“I dance, travel, post lifestyle and beauty content. I’m an Indo Caribbean woman who enjoys being myself and promoting my culture. I like showing viewers it is okay to be who they are and embrace what they look like, despite what they see on social media. I did not plan on being a TikToker. As I started posting videos, the love and support I received from viewers was amazing. I have never experienced anything like that before on Instagram, where I started my content journey,” Jay said.
In conversation with Jay, the following answers have been condensed for concision and clarity.
Why is it important for you to create content related to your Indo Caribbean roots?
Growing up, I never felt represented as an Indo Caribbean on television, in movies, social media or anywhere else. My goal as a content creator is to promote the Indo Caribbean culture through my content and be the representation the Indo Caribbean community needs.
Are there unspoken rules about being a content creator or an Indo Caribbean woman on the platform?
Being an Indo Caribbean woman on TikTok can be challenging when you are trying to find your identity and do not feel represented.
Jay explains her frustration with the lack of Caribbean representation and acknowledgment from platforms, as well as her goals as a content creator in this video.
Do you ever experience a block, similar to writer’s block, when it comes to creating content? How do you overcome that?
I have yet to experience a block. However, I do have days where I want to take a break and just relax instead of filming. As a content creator, it is important to take breaks and schedule days to just relax because being a full-time content creator is a 24/7 business. It can be draining and you may lose your sense of reality when you have the mindset that everything is content. I enjoy taking a day or half a day to cook, watch TV or go shopping with my partner without the worry of filming any of it.
How has your social media presence changed your daily life?
When I am in public, supporters approach me to express their love for my content and sometimes ask for a selfie. When I find people staring at me in public now, it’s most likely because they recognize me from social media and not because I look funny.
In May of 2021, I used my platform to reach out to brands and ask for their support in a project I named ‘Nancy Jay Gives Back.’ I put together care packages, using products donated by brands, and drove around the Bronx sharing them with people experiencing homelessness or those in need. Seeing the happiness on their faces upon receiving these bags was priceless. Additionally, I spread some extra joy through dance. I remember one lady telling me she’d never been to a club or party so I told her I’ve brought the party to her and we danced to her favorite genre of music right there on the street.
Jay plans on continuing this project as her social media presence has grown.
How has your family reacted to your social presence?
My family has always been supportive of my talents and the path I have chosen. My first public dance performance was at the age of 12. I performed a fusion of Bollywood and chutney music at middle school events. When I got to high school, I participated in our talent show to a fusion of Bollywood, chutney, soca and top 40. I won the talent show three or four times. I also performed for fundraisers organized by mandirs in Queens, the Bronx, weddings, sweet sixteens and other social events.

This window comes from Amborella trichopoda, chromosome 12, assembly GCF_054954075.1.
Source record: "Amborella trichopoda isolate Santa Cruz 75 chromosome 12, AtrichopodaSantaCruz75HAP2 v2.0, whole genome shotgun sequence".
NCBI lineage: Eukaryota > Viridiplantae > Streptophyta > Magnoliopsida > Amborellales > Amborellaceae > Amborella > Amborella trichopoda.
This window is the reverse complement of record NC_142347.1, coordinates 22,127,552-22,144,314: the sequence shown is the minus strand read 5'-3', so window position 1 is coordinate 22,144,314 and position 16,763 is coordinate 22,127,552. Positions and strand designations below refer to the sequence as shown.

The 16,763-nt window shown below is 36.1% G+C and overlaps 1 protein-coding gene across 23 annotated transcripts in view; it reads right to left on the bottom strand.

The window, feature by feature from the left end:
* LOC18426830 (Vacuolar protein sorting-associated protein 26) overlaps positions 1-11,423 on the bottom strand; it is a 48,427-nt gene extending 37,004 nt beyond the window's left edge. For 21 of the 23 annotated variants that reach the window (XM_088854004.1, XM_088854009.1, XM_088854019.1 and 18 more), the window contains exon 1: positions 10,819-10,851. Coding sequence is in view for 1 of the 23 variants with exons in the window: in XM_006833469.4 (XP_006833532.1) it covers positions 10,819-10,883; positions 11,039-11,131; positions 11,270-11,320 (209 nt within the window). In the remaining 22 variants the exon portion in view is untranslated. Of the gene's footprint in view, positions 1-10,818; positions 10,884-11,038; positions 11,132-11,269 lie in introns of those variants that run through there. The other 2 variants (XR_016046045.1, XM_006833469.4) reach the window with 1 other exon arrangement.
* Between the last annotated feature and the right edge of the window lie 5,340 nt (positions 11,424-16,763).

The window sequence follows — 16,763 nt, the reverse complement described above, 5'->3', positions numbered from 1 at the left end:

My family always came out to support me. They love seeing my content and always encourage me to film and create. My mom in particular tells everyone about my TikTok videos.
While enrolled at John Jay College, Jay founded the first West Indian student organization called “West Indies Massive.” She captained the dance team, taught dance classes and won the talent show multiple times while pursuing her Bachelor of Science degree in criminal justice with a minor in law and police studies.
Any advice for creators who may not have the support of family?
Do not let this discourage you. If content creation is something you truly want to do, stay consistent and eventually your family will support you for doing what you love. Social media is still new to some and the idea of it being someone’s career or business is new as well. I say be patient. Also, talk to them about your social media goals, as perhaps they do not understand the full picture.
What is your dream partnership and why?
My dream partnership would involve acting. I’ve always wanted to be an actress, preferably a Bollywood actress because I know I would kill those dance numbers (haha!). Also, I would love to partner with Sandals Resorts and bring that Caribbean flavor they should be promoting.
Jay has collaborated with major brands like Samsung Mobile, Norwegian Cruise Line, AC Hotels, Disney Music Group, and Dunkin which is paramount for the Indo Caribbean community.
“I am the first Indo Caribbean woman to work with Norwegian Cruise Line as a content creator. Cruise travel is a huge part of my content journey. I love cruising and creating unique experiences and content. While cruising, I connected with the crew while most people typically do not. I treat everyone with respect,” Jay said
“I started a fun series called ‘Cruise Dances with the Crew’ back in August of 2021. There’s a playlist on TikTok with all of the fun dances. Prior to my first video, I had not seen anyone dancing on cruise ships with the crew. I guess you could say I started that trend.”
Nancy intertwined this partnership with her content and further put herself on the map.